Having your own greenhouse is simply awesome. It gives you full control over the growing environment of your plants—from the temperature and humidity, to the irrigation, lighting and shade. A greenhouse allows you to make the adjustments you need so your garden plants can truly grow and develop naturally.
If you are thinking about setting up a greenhouse, you must take a few factors into consideration first. It is important to learn about the different greenhouse types, their specific purposes, as well as the materials needed so you can choose the right one that will really suit the conditions in your area.
To help you get started, read these 7 helpful tips below on how to set up your own greenhouse. Feel free to share this blog post with your buddies on Facebook, Twitter and Pinterest today!
Got some great tips on greenhouse building? Just leave your comments below!
7 Tips to Setting Up Your Own Greenhouse
1. Extended scope
The biggest advantage of a greenhouse is that it allows you to grow plants and crops that need more shelter and higher temperatures than are found in the open garden. Greenhouses are season-stretchers – earlier springs and later autumns. For summer food, think tomatoes, peppers, aubergines. In winter, they can be filled with hardy oriental greens.
Sowing seeds, growing on plug plants, propagation, growing cut flowers and fresh food, and protecting plants on chilly spring nights are just some of the other advantages. It’ll also help you keep you (and your spirits) going in a tempestuous growing season.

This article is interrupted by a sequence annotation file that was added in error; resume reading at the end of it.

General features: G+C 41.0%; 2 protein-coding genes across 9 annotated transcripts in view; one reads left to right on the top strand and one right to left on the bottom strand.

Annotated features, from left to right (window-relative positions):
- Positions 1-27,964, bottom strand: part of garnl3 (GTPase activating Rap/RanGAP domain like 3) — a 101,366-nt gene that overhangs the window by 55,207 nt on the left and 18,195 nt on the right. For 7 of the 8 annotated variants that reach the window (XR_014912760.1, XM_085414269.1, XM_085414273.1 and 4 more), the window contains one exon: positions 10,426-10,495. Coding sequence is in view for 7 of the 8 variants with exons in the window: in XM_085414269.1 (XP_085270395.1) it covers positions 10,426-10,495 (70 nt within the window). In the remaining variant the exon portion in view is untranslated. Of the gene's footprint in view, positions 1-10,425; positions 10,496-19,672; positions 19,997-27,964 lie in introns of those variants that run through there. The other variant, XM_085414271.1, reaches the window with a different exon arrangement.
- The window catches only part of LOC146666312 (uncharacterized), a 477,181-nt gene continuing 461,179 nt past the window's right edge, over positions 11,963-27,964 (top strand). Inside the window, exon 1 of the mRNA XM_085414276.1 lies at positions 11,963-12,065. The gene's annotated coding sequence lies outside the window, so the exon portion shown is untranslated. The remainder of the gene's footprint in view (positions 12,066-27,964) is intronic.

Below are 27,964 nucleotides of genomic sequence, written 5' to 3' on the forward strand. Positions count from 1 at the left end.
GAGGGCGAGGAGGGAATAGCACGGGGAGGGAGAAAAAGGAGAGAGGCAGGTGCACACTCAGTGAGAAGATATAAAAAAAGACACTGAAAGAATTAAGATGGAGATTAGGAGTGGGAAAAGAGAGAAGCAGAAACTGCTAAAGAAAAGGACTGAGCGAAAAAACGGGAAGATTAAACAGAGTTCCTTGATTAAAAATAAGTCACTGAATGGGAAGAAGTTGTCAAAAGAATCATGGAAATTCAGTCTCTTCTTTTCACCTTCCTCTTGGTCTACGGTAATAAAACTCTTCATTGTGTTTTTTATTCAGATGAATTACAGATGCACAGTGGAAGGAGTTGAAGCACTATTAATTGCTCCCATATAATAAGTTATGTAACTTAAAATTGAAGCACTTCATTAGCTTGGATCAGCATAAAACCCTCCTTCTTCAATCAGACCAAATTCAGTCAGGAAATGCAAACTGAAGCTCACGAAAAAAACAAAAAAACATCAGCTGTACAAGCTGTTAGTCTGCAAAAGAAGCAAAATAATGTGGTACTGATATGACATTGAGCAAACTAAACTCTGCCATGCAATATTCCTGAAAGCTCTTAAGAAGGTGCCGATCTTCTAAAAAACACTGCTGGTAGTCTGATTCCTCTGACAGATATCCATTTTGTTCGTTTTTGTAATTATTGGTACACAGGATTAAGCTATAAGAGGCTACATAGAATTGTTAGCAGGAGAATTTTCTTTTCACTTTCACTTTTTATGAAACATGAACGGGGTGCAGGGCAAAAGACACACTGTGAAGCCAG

2. Site in sunshine
Finding the optimum spot for a greenhouse is vital. Sunlight, as much as possible, on all sides, is crucial. For a long and narrow structure, an east-west orientation as ideal, but if you can’t, don’t fret. Avoid going near structures casting shadows such as walls/fences/hedges/buildings, and keep out from under trees.
3. Sky’s the limit
Buying a new greenhouse is the easy bit; deciding which one is harder. There are designs and styles to suit every taste and budget, from traditional to ultra-modern. Let a search engine do the legwork, but follow the golden rule: buy the biggest and best you can afford – you’ll never regret it. Cheap, flexible plastic greenhouses will just blow away in the wind.
4. Firm foundations
A greenhouse must stand on a solid, well-built base, and good suppliers will advise on its exact (non-negotiable) dimensions. Bases can be made of brick, concrete, timber (such as untreated hardwood sleepers) or a combination. Recycled plastic lumber is worth a look: it’s maintenance-free, available in various colours, and will never, ever rot.
5. Growing space
If your greenhouse is built on soil, you can grow straight into it, watering and tending plants as necessary, working from a central path. On impermeable surfaces, use pots and growbags, which can be stood on tiered timber or metal staging, or build raised beds. Or have a combination of all three.
All greenhouses need vents to allow hot, rising air to move out, and cool air to move in, especially in summer. Check with the manufacturer for the optimum number of roof vents (fit automatic openers if you’re out all day). Don’t scrimp on investing in louvres, which draw in cooler air at the base of the greenhouse and keep up a good, constant flow, creating better growing conditions.
7. Green heat
Greenhouses are terribly inefficient (despite bubble-wrap) at holding onto heat you’ve paid for. Nowadays, my unheated lean-to relies solely on free and renewable sunshine. If you must use heat, go electric – it creates better growing conditions anyway – and switch to a 100 per cent renewable supplier first.
Article Source: telegraph.co.uk